As reported in this space yesterday, the syndication unit of the Washington Post carefully combed through the controversial sexual-assault column by George Will. “Let’s say we had a lot of discussion about it with George and he knew what he wanted to say,” Alan Shearer, CEO and editorial director of Washington Post News Media Services, told the Erik Wemple Blog.
Were there any women in the group that reviewed Will’s piece? “On that day, there were three males, if that is important to you,” Shearer told us after a followup inquiry on the editing lineup.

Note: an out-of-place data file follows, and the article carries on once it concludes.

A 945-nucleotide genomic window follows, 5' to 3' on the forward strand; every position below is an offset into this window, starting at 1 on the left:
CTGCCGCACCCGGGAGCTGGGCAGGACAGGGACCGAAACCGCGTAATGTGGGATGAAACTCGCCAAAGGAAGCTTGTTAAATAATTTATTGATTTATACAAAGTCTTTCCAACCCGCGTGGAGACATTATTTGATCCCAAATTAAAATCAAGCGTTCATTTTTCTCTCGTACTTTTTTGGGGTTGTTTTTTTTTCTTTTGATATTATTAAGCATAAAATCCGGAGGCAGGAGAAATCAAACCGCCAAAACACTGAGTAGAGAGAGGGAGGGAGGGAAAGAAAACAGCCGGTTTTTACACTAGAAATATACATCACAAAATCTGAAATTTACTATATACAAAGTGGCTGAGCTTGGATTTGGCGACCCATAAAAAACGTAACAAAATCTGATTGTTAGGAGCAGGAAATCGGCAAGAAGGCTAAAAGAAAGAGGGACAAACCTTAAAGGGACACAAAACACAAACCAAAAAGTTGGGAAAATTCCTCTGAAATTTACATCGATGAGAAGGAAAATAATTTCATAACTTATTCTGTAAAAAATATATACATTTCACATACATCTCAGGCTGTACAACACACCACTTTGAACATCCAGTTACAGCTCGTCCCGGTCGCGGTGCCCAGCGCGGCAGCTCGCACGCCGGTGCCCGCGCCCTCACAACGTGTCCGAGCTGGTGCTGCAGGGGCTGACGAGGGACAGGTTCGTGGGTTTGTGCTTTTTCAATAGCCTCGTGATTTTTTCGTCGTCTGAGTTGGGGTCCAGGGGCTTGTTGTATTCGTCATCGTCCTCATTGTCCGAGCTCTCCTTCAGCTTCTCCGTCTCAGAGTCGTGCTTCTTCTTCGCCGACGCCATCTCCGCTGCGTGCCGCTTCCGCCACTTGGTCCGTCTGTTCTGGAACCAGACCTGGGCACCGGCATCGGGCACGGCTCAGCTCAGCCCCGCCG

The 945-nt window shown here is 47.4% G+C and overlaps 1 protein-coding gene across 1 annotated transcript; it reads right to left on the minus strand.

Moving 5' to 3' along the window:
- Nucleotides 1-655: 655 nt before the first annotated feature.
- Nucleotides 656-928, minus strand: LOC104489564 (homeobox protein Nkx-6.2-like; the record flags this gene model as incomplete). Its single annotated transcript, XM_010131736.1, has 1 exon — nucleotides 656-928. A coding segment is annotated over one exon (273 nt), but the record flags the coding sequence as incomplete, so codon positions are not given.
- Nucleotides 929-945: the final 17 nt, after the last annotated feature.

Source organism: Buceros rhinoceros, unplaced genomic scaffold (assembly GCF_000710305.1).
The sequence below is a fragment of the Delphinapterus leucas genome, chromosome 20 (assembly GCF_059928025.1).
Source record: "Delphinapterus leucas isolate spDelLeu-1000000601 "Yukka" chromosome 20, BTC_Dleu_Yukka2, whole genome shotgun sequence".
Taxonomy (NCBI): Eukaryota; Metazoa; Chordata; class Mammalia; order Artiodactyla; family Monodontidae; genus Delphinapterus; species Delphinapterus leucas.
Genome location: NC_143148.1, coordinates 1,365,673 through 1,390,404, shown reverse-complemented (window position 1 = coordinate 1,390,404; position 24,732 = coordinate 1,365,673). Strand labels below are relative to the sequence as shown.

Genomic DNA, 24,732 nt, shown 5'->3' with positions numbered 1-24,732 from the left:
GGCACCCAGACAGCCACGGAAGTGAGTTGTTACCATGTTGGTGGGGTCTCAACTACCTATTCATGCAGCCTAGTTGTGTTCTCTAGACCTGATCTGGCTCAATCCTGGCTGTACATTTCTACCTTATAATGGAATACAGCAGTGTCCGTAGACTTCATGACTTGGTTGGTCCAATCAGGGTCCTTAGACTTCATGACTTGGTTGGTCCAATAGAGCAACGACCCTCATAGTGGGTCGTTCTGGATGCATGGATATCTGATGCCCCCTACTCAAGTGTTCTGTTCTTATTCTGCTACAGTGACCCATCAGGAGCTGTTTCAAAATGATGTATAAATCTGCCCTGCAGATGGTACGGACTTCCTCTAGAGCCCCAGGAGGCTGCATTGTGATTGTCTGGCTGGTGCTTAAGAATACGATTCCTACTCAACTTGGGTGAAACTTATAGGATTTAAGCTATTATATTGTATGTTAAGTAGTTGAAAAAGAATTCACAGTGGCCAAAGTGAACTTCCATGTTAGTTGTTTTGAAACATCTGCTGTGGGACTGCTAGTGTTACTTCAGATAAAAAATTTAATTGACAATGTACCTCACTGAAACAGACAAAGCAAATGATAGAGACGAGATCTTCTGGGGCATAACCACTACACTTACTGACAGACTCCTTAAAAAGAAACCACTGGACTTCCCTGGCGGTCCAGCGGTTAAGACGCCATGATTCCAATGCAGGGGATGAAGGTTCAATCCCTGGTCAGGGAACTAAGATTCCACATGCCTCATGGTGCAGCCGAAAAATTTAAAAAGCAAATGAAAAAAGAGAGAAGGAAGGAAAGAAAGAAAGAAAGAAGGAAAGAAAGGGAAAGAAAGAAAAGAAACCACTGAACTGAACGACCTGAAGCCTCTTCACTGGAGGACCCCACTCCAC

It is indeed important. Women are the predominant victims of rape and sexual assault; therefore, they may have some insight on the editing of a column on sexual assault. A study by the Women’s Media Center showed that women staffers at newspapers are outnumbered.
At the time that Will submitted his column to the Washington Post syndication group, he had 476 clients, a group that has since dropped to 475 with the cancellation of Will’s work by the St. Louis Post-Dispatch. Following its editing by the syndication group, the Will column went out to the various outlets that run his work, including The Washington Post. When it came here to the opinions section of The Post, it was copy-edited by two men and proofed by at least two women, according to Editorial copy chief Scott Butterworth.